Hiked Sunday, April 8.
Initially planned on hiking to Smith Mountain. But when I got to the saddle, Smith Mountain looked too steep and far to do in the time allotted. Turns out the thing I actually did was longer and had more vertical gain.
From the Foothill Freeway (I-210), exit north on Azusa, drive through old downtown Azusa, pass some residential areas, and about 15 miles to mike marker 32 on Azusa Canyon Road. There's a "30 mph Zone Ahead" sign just before this parking area, and there's a portapotty and informational bulletin board here.
The drive to the trailhead, which I arrived at around 10am, was somewhat slow. The number of cars parked along the road, especially at the San Gabriel River's West Fork confluence with the North Fork, was already looking ridiculous. Folks were wheeling their ice chests and assorted other picnic supplies towards the West Fork road (closed to traffic, but open to bikes, horses, hikers, and picnicers with their rolling ice chests), where they would presumably continue east to find a picturesque spot, and eat. A disappointingly large proportion of these picnicers seem unable to cary out what they bring in, however. The West Fork after a warm weekend is really a sad sight.
Fortunately, once I got a mile or so past the West Fork, the cars thinnned out, and soon it was just me. The trailhead lot was empty. Oh, sure, I could still hear the rumble of motorcycles and tweaker econo-boxes, but the density was pleasantly low.
So I began my hike.
The sign at the trailhead says its 3 miles to the San Gabriel Wilderness boundary, which is at Smith Saddle.
This trail begins by heading more or less southerly, gaining altitude as it works its way along the canyon wall. Eventually, the trail curves west, into a canyon (Lost Canyon) and runs along the perimeter of several side canyons as it makes its leisurely trip towards Smith Saddle.
Views of Smith Mountain greet you almost as soon as you start your hike, and you can see the saddle for most of the way towards that target. Smith Mountain and Saddle both appear deceptively close, because your round-about route adds substantially to the line-of-sight distance. By line of sight, it's probably only a bit over a mile from the first trail view. To keep your distance travelled in perspective, there are stakes at one mile intervals to measure your progress.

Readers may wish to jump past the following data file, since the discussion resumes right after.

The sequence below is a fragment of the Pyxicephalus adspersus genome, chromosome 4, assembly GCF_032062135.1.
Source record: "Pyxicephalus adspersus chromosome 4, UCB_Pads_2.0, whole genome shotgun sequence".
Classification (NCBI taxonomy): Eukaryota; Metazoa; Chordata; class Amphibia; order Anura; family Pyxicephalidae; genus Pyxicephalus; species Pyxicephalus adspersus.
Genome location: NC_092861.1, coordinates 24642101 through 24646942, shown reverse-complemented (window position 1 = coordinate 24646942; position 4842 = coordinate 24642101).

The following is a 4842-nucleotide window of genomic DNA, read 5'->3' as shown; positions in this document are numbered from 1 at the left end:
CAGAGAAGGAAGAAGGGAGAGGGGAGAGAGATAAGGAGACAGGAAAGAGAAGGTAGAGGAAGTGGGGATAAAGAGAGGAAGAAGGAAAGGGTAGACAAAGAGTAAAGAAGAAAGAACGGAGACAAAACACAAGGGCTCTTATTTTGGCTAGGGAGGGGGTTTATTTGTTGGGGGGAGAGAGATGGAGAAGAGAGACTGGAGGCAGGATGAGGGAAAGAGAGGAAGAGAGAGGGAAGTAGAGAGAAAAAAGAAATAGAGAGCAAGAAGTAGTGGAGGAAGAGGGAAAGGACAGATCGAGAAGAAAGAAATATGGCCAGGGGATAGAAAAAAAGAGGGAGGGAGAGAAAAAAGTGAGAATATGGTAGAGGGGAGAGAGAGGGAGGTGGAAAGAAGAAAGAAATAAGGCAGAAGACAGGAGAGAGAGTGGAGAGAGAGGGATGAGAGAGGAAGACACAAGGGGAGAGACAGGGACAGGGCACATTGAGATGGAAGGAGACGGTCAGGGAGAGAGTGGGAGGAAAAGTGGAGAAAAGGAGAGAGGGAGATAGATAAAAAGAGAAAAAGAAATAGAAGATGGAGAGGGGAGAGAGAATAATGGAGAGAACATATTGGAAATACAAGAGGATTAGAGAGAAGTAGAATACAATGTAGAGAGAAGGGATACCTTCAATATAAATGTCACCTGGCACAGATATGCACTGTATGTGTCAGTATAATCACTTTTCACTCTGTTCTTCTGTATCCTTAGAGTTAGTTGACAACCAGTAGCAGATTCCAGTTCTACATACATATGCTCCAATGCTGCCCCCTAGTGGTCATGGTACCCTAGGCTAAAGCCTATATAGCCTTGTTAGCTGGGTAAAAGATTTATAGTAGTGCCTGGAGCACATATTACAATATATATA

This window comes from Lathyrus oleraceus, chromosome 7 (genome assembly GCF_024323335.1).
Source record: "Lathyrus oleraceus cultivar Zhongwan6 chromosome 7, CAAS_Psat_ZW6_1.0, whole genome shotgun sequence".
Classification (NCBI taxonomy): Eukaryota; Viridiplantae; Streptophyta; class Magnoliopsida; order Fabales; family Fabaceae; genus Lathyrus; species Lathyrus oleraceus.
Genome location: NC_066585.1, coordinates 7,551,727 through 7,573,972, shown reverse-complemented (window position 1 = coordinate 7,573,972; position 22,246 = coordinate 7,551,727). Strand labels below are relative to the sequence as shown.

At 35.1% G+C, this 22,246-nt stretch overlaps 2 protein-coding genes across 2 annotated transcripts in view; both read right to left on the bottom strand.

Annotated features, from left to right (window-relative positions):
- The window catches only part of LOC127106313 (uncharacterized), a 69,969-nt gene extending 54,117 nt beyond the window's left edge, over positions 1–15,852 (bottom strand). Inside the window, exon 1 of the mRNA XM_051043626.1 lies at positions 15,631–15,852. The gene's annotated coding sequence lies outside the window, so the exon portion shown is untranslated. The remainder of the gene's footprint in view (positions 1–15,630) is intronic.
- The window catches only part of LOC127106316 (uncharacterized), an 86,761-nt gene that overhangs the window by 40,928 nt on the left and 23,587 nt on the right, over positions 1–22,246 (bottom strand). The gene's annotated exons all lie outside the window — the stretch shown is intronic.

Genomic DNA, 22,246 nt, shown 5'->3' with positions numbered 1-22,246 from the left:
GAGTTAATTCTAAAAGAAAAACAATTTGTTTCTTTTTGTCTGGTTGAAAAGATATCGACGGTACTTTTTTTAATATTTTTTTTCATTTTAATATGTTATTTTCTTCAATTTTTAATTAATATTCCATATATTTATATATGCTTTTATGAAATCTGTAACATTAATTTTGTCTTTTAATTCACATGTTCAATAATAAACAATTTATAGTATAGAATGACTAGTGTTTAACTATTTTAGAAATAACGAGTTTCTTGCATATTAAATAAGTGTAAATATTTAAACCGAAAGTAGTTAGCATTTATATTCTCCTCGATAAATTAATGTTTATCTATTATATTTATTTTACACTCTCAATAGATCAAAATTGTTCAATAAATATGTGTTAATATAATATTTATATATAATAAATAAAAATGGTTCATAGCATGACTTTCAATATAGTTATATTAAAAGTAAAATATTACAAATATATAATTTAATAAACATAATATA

The views looking back at where you came are as pretty as the ones looking forward. Looking down Lost Canyon, or the San Gabriel River Canyon, or across and beyond the San Gabriel River Canyon towards Mt. Baldy, or up the Canyon are all pretty views.
During one of my looks back, across Lost Canyon, I saw a couple of fellow hikers, probably a mile behind me. Don't know when they started walking, but obviously it was some time after me.
I also came across a small patch of desert poppies. They're like California poppies, only more yellow. They were an unexpectedly large splash of yellow on the hillside near the trail. Just before the patch, I saw a single poppy, and thought it looked lonely. Didn't realize he had friends right down the trail.
Despite the 3 mile indication to the San Gabriel Wilderness that is posted at the start of the trail, it seems somewhat less than one mile after you pass the 2 mile marker that you reach Smith Saddle. There's a place to tie up your horse, if you had one.
The remains of an old fire break run both north and south from here. South (left) would take you up Smith Mountain. North (right) heads up the opposing slope. Incidentally, continuing straight would drop you into Bear Creek canyon. There's a trail that continues along Bear Creek all the way to the West Fork of the San Gabriel River. It is clearly possible, since, just before I reached the saddle, I ran into two hikers heading the other way. They had started the previous day from the West Fork Trail head.
However, my own effort (once from the north and once from the south) to link the two ends of Bear Creek's trail were unsuccessful; I lost the trail both times, probably half a mile before they should have met. Indeed, the hikers I chatted with here told me that following the trail was difficult, and it required multiple stream crossings. I didn't ask, but I suspect not all of those stream crossings end with your feet dry, even with the water level low.
In any event, back to our saddle. The trail towards Smith Mountain looked uncomfortably steep and far given the time I had to hike on Sunday. So I foolishly decided to see where the firebreak heading north would take me.
Well, it's not *really* foolish to explore like this. It was only in retrospect that I determined that hiking to Smith Mountain would probably have been quicker and easier than the route I took.
How do I know going the other way would have been quicker? More about that, later.